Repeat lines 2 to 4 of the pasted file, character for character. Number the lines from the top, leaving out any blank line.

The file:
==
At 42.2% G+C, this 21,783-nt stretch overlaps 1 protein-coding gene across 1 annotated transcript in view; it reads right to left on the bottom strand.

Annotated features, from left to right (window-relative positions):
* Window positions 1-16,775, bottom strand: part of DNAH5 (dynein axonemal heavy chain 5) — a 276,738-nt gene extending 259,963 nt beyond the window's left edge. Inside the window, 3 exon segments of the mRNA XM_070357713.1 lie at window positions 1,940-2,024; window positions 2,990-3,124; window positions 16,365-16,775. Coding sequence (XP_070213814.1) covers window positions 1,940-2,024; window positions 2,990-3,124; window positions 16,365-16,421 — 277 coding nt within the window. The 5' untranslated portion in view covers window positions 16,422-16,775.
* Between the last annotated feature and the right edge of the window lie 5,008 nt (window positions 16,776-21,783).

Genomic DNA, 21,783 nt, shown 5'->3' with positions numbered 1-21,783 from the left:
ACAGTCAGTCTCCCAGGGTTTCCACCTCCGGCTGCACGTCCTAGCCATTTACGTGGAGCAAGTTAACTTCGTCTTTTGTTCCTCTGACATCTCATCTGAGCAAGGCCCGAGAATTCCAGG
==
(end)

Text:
Annotated features, from left to right (window-relative positions):
* Window positions 1-16,775, bottom strand: part of DNAH5 (dynein axonemal heavy chain 5) — a 276,738-nt gene extending 259,963 nt beyond the window's left edge. Inside the window, 3 exon segments of the mRNA XM_070357713.1 lie at window positions 1,940-2,024; window positions 2,990-3,124; window positions 16,365-16,775. Coding sequence (XP_070213814.1) covers window positions 1,940-2,024; window positions 2,990-3,124; window positions 16,365-16,421 — 277 coding nt within the window. The 5' untranslated portion in view covers window positions 16,422-16,775.
* Between the last annotated feature and the right edge of the window lie 5,008 nt (window positions 16,776-21,783).